John Daniel Rust (1892–1954)

John Daniel Rust invented the first practical spindle cotton picker in the late 1930s. The Rust cotton picker threatened to wipe out the old plantation system and throw millions of people out of work, creating a social revolution. Eli Whitney’s cotton gin had created the “Cotton South,” but the Rust picker threatened to destroy it. In 1949, Rust moved to Pine Bluff (Jefferson County), where the Ben Pearson Company produced cotton pickers using the Rust patents.

John D. Rust was born on September 6, 1892, near Necessity, Texas, to Benjamin Daniel Rust, a farmer and schoolteacher, and Susan Minerva Burnett, a homemaker. As a youngster, Rust did farm work and displayed an aptitude for mechanical tinkering. His parents died when he was sixteen, and he drifted around Texas, Oklahoma, and Kansas. In 1924, Rust married Faye Pinkston and had two children. After they divorced, he married Thelma Ford of Leesville, Louisiana, in 1933.

Rust was intrigued with the challenge of building a mechanical cotton picker. Other inventors had used a spindle with barbs, which twisted the fibers onto the spindle and pulled the cotton lock from the boll, but the spindle became clogged with cotton. Rust concerned himself with how to strip the cotton from the barbs, the answer to which, he decided, was to use a smooth, moist spindle. Rust later said:

“The thought came to me one night after I had gone to bed. I remembered how cotton used to stick to my fingers when I was a boy picking in the early morning dew. I jumped out of bed, found some absorbent cotton and a nail for testing. I licked the nail and twirled it in the cotton and found that it would work.”

He went back to Texas to live with a sister in Weatherford. He assembled the first working model in her garage and tested it on ten artificial stalks set up on a board. The machine picked ninety-seven out of one hundred locks of cotton.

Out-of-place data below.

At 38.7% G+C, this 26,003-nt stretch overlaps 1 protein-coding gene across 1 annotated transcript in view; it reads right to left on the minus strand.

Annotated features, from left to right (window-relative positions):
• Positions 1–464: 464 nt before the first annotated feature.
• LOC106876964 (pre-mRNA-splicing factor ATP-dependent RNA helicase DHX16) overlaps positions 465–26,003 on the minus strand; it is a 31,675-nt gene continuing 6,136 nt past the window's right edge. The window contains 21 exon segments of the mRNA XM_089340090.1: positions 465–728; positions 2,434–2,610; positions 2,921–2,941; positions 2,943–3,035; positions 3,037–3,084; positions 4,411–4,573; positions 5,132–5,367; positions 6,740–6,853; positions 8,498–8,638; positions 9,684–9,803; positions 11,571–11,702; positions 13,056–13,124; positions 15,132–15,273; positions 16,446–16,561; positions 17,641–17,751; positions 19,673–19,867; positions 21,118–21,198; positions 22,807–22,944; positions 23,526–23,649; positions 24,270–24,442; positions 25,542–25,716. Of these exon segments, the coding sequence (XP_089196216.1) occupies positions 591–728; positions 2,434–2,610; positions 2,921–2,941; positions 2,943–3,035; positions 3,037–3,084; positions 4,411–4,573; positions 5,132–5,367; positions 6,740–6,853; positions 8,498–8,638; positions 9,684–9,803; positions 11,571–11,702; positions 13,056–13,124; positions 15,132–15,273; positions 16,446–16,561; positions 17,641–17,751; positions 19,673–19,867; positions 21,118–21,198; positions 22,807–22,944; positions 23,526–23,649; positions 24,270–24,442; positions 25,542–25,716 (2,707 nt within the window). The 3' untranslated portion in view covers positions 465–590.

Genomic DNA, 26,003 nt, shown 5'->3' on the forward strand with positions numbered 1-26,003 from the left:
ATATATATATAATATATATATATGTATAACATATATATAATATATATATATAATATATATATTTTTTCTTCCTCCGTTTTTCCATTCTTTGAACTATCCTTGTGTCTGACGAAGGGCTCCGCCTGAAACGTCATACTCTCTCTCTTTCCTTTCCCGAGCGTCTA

He continued testing with funds invested by family and friends. In 1928, his brother Mack, who held a degree in mechanical engineering from the University of Texas, joined him. Rust received his first patent in 1933. Eventually, he and his brother owned forty-seven patents.

During the Great Depression, the Rust brothers began a migration in search of financial support. In 1930, they moved to Louisiana’s Newllano cooperative community, which invested in their project. After two years, John and Mack moved on to New Orleans, where they chartered the Southern Harvester Company. Next they went to Lake Providence, Louisiana, where local planters financed their experiments.

In 1935, still in pursuit of financial backers, the Rust brothers relocated to Memphis, Tennessee, the center of the Cotton South, and they founded the Rust Cotton Picker Company, successor to the Southern Harvester Company. On August 31, 1936, the Rust picker was demonstrated at the Delta Experiment Station in Stoneville, Mississippi. Though the demonstration attracted national press coverage, it produced mixed results. The machine knocked cotton to the ground and accumulated bits of leaves and stems in the staple it picked, lowering the grade and the cotton’s price. But it did pick cotton, and the Rust Cotton Picker Company pledged to have 500 machines ready for the picking season in 1937.

The Rust machine sent a shockwave through the country. The reality of a machine that would actually pick cotton loomed over the South, potentially eliminating jobs and raising the specter of social convulsions in the midst of the Depression. The sharecropper or crop lien system, which had been in place since the end of slavery, faced collapse; thus the prospect loomed of millions of African American sharecroppers migrating to northern cities in search of employment that did not exist.